Golden Nuggets from U. S. History
The Blue Quill Series
James K. Polk: Only President who also Served as Speaker of the House
James Knox Polk, the 11th President, March 4, 1845 to March 3, 1849. His nickname was "Young Hickory," because of his close association to "Old Hickory," Andrew Jackson.
Polk was born November 2, 1795, in Mecklenburg County (Pineville), North Carolina. His father was Samuel Polk and his mother was Jane Knox Polk. He had five brothers and four sisters.
In 1818 he graduated with honors from the University of North Carolina and began work as a lawyer. However, like Jackson before him, he realized that opportunities awaited in Tennessee and moved to Nashville.
On January 1, 1824, when he was 28 and serving in the Tennessee Legislature, he married 20 year old Sarah Childress. She was a rarity in her time, an educated woman. Later he served 14 years in Congress and was Speaker of the House, 1835-1839. He was Governor of Tennessee, 1839-1841.
The Polk's had no children. Also in this category are James Buchanan (never married) and James Madison. Warren Harding had no childdren on the public record but was rumored to have had a daughter by Nan Britton, one of his White House mistresses. Andrew Jackson and George Washington had no biological offspring but both adopted children.
As a result of Sarah's education, upbringing, and experience as a Congressman's wife, she was well prepared for duties as First Lady when they returned to Washington in 1845. By the end of Polk's term she had gained respect throughout Washington.
An advocate of Texas being annexed and Oregon re-occupied by Americans, Polk, with Jackson's support, became Democratic candidate for President in 1844. In the general election he won 49.5 of the popular vote and 15 of 26 states.
As President and with James Buchanan his Secretary of State, Polk avoided war with Great Britain over the Oregon dispute by reaching a treaty in 1846 which established the western Canadian-US boundry, generally along the 49th parallel. This was a huge victory for his administration but the results drew criticism because of the concession of the wavy line on the western end which gave Vancouver Island to the British.
In an attempt to acquire California he sent an envoy to offer Mexico up to $20 million plus settlement of American damage claims in return for California and the New Mexico territories. The envoy was not received. Polk sent General Zachary Taylor to the disputed area along the Rio Grande which provoked an attack from Mexico. Congress declared war. In 1848, after repeated American victories, Mexico ceded New Mexico and California in return for $15 million and assumption by the United States of damage claims owed to American citizens. Again he was criticized.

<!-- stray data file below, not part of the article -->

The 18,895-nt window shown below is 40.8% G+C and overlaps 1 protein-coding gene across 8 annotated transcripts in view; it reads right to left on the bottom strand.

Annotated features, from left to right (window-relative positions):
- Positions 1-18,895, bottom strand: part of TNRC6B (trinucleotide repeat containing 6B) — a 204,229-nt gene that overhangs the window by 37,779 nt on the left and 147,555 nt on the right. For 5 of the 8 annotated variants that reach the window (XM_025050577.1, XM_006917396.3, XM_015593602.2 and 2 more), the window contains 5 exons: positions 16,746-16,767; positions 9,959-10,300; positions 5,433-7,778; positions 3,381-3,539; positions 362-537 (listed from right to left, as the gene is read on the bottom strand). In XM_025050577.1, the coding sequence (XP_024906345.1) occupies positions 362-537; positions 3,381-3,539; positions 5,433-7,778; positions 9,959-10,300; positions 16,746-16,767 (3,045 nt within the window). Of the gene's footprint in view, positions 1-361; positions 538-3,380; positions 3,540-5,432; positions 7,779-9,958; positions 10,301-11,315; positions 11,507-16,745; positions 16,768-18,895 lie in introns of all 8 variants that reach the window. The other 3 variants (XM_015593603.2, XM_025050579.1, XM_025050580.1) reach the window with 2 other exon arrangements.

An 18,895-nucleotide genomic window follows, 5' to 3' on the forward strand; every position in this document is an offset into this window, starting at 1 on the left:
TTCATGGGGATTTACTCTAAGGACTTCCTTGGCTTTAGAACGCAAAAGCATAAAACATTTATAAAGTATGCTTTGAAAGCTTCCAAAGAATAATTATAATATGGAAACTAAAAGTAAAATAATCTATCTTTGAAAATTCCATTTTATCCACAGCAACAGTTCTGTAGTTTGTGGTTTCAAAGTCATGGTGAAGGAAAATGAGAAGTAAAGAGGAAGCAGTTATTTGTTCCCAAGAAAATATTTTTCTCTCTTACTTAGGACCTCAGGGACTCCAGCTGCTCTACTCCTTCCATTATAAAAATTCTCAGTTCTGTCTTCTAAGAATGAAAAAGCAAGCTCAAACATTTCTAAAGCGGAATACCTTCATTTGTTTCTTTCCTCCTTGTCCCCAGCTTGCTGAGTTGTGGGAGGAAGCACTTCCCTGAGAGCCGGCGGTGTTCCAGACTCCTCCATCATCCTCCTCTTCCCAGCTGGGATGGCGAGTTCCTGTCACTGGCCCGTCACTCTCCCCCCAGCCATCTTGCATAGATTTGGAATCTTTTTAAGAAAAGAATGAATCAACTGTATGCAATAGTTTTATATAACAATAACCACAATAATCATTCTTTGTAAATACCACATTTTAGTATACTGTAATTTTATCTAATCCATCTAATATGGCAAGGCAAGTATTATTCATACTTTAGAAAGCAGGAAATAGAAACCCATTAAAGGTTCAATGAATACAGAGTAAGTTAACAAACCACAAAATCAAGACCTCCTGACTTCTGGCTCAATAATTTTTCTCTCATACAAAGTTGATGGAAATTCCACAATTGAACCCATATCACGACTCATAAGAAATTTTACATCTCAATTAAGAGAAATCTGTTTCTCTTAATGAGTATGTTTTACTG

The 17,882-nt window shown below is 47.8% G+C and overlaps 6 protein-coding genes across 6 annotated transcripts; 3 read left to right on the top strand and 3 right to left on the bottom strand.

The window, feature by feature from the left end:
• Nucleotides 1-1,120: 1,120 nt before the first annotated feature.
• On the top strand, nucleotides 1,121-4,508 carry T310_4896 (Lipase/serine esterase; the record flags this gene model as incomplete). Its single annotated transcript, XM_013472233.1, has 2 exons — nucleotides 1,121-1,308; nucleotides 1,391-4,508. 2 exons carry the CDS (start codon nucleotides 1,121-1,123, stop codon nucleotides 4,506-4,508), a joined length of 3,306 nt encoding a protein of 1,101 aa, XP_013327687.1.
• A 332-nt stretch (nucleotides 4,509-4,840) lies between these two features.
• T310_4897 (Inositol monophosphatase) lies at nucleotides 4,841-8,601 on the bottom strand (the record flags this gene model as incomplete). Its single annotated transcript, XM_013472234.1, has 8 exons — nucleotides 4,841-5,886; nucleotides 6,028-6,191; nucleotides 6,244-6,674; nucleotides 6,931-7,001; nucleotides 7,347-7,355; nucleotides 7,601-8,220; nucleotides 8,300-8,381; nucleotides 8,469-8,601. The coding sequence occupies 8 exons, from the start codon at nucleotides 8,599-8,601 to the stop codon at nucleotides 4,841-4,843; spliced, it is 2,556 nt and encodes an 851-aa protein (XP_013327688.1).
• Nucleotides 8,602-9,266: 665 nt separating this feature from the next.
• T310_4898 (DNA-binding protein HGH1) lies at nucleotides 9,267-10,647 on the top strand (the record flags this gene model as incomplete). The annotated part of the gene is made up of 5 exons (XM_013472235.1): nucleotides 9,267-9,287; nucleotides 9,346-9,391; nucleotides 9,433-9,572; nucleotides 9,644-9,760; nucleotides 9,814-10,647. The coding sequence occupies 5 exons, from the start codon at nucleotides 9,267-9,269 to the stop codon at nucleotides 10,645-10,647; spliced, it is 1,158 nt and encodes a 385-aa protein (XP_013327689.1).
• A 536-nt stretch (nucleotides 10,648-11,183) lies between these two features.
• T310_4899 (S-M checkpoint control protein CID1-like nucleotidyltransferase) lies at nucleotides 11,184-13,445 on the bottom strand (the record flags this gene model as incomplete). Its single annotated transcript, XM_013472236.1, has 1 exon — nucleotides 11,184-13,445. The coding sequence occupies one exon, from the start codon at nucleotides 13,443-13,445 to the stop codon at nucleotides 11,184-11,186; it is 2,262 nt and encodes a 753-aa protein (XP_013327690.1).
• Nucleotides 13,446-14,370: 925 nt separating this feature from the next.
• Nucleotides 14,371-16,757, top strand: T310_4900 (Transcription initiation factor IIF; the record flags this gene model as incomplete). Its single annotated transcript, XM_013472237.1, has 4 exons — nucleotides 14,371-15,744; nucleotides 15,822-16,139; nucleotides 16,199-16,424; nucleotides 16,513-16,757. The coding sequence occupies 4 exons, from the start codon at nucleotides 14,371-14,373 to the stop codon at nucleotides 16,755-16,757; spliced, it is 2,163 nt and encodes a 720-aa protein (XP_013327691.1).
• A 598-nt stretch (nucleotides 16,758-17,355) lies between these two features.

Polk's addition of substantial new lands to the United States triggered a bitter quarrel between North and South over the expansion of slavery. His critics in the North accused him of following an expansionist policy which would ruin the country and Southerners were angered because lands were converted to Territories which prohibited slavery. Nevertheless he moved ahead. During his term Texas, Iowa, and Wisconsin became states and soon after he left office California was admitted. Florida had been admitted under John Tyler, the day before Polk's inauguration.
Polk was President when gaslights were first installed in the White House and he was the first President to be photographed while in office.
He had the support of his own Democrat Party for only two of his four years. During 1847-1849 Whigs were in control of the House. He is considered the hardest working President in history and he did not seek re-election. Upon leaving Washington he was visibly tired and in poor health and lived only three months after retiring to Polk Place in Nashville. He was 53 years old.
Sarah Polk carried on at Polk Place, right through the Civil War, and greeted leaders of both Union and Confederate armies. Because of her good manners and charm, both sides treated the premises as neutral territory throughout the War. She died there in 1891 when she was 88 years old and is buried beside her husband in Nashville.
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